‘Striking’ Data Links Periodontal Care to Lower Diabetes Costs
John Commins, for HealthLeaders Media , March 27, 2012
An insurance industry study, touted as the largest of its kind, shows that medical costs can be reduced by more than $1,800 a year for each diabetic patient who receives periodontal care.
The study examined medical records from more than 1.6 million people who were covered by both United Concordia Dental and Highmark Inc. and identified about 90,000 Type 2 diabetics. About 25% of those diabetics elected to receive periodontal treatment in 2007 and the study compared their medical costs over the next three years with the 75% of diabetics in the group who declined the oral care.
“The data is striking. In 2007 you had fewer than half the inpatient admissions if the patients had periodontal surgery when compared with the patients who did not,” says Marjorie Jeffcoat, DMD, with the University of Pennsylvania, the lead author of the study.
“I also found it striking that this result was carried through for three years,” Jeffcoat told reporters at a Monday teleconference. “If you look at the mean number of visits they paid to a physician, again in 2007 they saw half the number of physician visits and this statistically significant result was carried through again for three years.”
“If we look at mean medical costs we have a reduction in all three years and if you look at it the mean medical savings was $1,814 per patient per year. That is a striking number. This affect is apparent two years after the periodontal treatment,” Jeffcoat says.
The study’s release coincided with United Concordia launch of a diabetes-specific program that provides 100% coverage for surgical procedures, other treatments, and maintenance for patients with gum disease.
“This is the most statistically conclusive study proving the relationship between oral health and medical cost savings. The savings are just the start of what is to come,” United Concordia COO/President F.G. “Chip” Merkel told reporters. “We believe that employers will realize reduced medical costs when their employees with diabetes receive appropriate periodontal care.”
James Bramson, DDS, chief dental officer for United Concordia, noted that about 25.8 million Americans have diabetes, a number that has doubled since 1999. He says the sheer size and scope of Jeffcoat’s study shows “that the results here are not a fluke.”
“We did some modeling to look at the ability to take care of these kinds of patients and the cost of doing that and what kinds of savings you’d have on the medical side,” Bramson says. “In a group of about 200 members, even as small as that, it would only take about 3% of the diabetics to actually return the savings on the medical side equal to what it would cost to provide these additional treatments. Beyond that all the rest is healthcare savings.”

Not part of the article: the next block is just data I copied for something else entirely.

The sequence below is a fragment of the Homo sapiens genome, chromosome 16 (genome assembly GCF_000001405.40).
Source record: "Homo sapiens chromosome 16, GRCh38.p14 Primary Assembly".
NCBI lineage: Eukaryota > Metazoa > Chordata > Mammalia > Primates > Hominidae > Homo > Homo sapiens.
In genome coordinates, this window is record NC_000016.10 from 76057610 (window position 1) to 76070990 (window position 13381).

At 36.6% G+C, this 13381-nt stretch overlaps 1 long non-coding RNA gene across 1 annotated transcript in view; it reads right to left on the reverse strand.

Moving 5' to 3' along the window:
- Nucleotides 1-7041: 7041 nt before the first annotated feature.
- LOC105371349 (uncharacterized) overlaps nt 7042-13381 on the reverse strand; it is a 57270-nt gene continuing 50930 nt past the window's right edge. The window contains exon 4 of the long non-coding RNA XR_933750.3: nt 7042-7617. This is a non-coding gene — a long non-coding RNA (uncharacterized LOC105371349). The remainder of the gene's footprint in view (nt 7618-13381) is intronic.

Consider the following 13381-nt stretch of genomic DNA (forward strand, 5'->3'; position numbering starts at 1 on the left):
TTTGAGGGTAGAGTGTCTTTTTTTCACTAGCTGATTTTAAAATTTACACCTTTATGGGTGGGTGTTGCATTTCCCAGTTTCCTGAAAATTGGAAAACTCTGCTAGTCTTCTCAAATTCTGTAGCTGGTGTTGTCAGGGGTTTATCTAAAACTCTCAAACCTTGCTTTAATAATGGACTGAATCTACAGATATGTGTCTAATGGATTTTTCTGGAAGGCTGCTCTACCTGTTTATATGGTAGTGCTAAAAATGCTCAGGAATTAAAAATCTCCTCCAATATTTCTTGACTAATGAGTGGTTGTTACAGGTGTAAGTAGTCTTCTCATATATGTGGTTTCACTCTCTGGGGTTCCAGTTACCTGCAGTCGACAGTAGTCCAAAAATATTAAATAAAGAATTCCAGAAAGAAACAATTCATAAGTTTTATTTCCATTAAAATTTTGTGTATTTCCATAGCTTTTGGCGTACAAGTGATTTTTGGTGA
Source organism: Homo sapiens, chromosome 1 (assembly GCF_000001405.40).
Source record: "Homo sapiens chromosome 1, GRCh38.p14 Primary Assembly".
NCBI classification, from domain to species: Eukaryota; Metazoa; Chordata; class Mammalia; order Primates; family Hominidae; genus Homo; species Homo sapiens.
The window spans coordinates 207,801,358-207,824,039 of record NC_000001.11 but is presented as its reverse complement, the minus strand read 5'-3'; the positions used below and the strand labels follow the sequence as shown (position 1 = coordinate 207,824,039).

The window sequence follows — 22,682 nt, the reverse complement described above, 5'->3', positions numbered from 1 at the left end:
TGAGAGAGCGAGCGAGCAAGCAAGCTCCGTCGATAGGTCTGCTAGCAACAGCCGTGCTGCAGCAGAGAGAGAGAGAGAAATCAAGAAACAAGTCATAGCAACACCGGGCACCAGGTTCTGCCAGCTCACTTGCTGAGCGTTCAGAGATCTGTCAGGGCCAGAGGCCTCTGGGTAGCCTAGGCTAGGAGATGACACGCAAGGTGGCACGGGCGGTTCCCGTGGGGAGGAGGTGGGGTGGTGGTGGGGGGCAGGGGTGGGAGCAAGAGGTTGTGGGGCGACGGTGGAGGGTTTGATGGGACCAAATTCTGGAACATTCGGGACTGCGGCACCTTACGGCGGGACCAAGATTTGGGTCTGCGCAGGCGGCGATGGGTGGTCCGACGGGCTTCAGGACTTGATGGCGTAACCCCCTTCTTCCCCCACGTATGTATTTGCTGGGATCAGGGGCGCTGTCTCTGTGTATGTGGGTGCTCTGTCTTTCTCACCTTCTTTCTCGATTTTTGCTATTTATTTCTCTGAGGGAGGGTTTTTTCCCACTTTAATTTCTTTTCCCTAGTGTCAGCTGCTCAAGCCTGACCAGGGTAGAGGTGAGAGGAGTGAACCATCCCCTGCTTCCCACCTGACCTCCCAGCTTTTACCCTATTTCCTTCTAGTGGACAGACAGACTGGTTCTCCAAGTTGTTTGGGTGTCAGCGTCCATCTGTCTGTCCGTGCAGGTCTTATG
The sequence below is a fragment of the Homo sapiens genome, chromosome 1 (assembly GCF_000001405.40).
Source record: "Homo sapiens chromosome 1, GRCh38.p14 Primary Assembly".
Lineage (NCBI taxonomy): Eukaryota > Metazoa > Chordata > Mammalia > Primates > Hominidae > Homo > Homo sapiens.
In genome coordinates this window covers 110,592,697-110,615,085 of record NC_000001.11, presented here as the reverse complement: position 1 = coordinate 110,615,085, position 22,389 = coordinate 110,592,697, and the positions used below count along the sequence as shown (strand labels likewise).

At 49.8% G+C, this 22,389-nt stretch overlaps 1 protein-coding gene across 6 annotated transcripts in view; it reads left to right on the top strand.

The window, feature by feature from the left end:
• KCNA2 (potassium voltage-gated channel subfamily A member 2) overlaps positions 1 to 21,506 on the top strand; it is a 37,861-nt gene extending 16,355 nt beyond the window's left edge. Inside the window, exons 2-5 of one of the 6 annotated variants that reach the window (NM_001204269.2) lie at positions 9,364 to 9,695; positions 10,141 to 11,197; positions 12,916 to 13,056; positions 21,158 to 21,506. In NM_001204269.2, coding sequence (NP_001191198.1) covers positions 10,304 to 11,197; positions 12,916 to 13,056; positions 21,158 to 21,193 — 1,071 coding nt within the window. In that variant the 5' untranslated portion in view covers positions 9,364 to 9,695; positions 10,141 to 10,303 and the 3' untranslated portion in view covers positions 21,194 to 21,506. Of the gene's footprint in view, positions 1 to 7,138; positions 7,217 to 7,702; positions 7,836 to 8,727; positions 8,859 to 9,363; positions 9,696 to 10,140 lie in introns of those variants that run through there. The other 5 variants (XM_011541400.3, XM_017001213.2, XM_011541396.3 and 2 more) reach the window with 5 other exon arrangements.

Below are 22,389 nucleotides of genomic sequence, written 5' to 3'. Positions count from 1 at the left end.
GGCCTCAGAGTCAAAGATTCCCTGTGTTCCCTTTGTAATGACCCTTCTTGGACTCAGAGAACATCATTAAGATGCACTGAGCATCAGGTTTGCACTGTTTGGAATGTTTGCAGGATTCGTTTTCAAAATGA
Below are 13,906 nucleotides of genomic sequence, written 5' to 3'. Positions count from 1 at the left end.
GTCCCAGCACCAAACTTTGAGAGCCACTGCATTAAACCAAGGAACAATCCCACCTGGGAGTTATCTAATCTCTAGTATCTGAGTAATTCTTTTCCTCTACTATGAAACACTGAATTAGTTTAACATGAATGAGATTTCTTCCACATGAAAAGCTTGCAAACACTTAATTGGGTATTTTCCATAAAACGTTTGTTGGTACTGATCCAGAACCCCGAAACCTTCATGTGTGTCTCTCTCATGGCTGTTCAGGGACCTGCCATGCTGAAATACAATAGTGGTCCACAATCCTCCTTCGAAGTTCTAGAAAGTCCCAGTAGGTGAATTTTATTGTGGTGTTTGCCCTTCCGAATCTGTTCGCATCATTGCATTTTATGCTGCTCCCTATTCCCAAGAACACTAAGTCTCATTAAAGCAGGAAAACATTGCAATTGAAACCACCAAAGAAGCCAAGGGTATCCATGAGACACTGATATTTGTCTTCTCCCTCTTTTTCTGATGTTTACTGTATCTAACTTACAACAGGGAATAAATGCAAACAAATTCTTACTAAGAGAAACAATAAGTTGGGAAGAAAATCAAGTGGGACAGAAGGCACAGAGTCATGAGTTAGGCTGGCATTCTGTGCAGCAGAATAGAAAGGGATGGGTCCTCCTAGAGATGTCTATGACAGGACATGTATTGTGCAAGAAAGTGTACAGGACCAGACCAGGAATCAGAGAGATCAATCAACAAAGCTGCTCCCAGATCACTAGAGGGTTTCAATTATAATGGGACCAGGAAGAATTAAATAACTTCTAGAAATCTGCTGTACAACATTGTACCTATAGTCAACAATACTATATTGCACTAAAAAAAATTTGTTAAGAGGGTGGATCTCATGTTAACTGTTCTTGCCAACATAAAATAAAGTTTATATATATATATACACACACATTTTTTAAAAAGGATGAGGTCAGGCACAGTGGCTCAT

While the study examined diabetics, Bramson says other studies have provided linkage between oral health and coronary artery disease, cerebral vascular disease, and even premature and low-weight infants. “We believe other chronic diseases will show some association, some economic savings medically if those people had periodontal treatment,” he says. “So when we know more about the breadth and depth of the accuracy of that savings across those other diseases our hope here is to broaden the coverage we are now starting with diabetes.”
“The thought is you don’t need to cover everybody in the population,” he says. “The better thing to do is cover those targeted populations where we can show savings and where we know an intervention program of information and assistance will help them get in and get the treatment they need.”
Bramson says dentistry accounts for about 4% healthcare spending in the United States, while hospital care, physician and clinical services, and drugs account for 63% of all spending. “If we can improve the spending in the dental that is going to affect the three other largest segments of the healthcare spending, so we believe you will have some savings well beyond the $1,814,” he says.
The study did not specifically examine the cause-and-effect relationship between periodontal disease and diabetes, but Jeffcoat says earlier studies have explained the linkage.
“Any sort of infection you have, be it pneumonia, a kidney infection, it makes your diabetes worse,” she says. “Periodontal disease is an infection. If we can get that infection under control we tend to get the hemoglobin A1C, the measure of three months of diabetes, under control. It has to do with inflammation and infection and getting it under control.”
John Commins is an editor with HealthLeaders Media. He can be reached at firstname.lastname@example.org.